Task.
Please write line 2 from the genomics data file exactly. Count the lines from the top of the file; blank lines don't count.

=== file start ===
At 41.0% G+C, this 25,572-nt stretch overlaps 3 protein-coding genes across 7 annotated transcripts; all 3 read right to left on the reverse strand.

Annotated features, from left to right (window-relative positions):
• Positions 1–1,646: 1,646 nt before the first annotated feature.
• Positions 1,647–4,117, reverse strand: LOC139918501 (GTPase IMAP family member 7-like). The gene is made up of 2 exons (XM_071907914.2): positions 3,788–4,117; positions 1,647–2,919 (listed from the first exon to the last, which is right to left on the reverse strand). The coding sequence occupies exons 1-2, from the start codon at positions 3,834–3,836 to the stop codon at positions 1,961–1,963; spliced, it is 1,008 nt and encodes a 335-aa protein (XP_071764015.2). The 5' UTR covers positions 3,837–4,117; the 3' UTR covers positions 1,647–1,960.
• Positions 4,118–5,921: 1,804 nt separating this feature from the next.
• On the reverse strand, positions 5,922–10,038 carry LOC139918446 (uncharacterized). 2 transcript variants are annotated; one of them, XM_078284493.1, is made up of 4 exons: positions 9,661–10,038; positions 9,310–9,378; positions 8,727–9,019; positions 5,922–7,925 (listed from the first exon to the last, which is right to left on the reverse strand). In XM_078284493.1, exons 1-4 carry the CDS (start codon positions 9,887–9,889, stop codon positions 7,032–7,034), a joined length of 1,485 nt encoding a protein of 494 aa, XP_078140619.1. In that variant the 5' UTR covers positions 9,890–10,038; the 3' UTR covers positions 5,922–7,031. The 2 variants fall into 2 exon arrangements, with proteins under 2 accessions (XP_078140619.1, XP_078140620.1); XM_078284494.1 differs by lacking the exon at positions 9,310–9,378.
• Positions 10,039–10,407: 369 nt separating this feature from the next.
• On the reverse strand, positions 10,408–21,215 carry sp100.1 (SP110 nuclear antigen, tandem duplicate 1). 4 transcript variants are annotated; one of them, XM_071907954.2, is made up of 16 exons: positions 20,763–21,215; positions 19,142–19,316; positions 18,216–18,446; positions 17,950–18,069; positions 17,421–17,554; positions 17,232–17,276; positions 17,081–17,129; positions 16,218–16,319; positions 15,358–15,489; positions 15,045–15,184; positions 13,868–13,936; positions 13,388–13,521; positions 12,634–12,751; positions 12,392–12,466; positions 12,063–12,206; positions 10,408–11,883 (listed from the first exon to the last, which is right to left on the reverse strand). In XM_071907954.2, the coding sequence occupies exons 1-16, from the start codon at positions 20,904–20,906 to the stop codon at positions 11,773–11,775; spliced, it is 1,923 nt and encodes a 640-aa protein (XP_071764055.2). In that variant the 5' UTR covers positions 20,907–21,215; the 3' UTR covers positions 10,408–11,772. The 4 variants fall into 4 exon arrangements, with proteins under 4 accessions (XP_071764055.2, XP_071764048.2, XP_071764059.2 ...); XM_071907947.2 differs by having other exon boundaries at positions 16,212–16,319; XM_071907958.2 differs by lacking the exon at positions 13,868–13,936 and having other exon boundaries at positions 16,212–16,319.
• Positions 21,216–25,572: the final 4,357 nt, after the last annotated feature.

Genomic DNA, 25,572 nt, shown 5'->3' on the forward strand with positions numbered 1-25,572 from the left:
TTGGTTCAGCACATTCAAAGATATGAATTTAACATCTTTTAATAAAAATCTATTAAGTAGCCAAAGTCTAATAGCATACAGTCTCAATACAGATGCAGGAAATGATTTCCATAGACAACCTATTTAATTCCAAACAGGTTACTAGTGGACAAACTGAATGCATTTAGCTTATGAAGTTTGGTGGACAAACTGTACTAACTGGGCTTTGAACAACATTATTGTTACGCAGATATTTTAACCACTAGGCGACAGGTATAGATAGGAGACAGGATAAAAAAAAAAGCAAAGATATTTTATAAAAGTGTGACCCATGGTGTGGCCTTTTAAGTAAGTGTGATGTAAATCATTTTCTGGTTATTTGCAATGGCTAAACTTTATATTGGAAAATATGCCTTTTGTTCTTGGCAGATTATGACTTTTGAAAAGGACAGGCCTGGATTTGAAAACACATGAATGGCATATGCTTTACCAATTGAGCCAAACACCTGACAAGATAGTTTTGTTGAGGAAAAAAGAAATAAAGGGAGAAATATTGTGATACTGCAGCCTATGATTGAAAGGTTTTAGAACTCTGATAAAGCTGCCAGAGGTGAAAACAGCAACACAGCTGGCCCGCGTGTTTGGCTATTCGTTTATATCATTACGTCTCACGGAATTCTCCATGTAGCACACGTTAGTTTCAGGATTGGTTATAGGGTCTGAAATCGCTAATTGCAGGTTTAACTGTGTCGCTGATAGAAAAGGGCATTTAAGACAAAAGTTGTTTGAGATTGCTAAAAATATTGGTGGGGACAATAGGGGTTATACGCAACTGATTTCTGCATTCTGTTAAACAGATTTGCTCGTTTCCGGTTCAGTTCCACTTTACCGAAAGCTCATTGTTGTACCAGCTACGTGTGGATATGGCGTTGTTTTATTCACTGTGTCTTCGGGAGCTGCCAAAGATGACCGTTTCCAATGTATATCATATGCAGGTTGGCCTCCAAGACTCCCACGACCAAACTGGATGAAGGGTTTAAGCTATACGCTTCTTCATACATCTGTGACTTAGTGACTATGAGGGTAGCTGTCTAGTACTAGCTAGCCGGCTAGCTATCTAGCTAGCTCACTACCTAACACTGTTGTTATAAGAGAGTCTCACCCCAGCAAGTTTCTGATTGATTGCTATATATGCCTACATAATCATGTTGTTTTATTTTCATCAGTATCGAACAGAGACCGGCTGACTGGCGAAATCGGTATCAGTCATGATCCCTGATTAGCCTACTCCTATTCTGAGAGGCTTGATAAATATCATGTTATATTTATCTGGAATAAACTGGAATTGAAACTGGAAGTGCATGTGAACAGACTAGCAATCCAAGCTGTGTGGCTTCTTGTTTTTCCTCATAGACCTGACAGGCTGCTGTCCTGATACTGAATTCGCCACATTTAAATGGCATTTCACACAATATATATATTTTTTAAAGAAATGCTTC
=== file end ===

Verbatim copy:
Annotated features, from left to right (window-relative positions):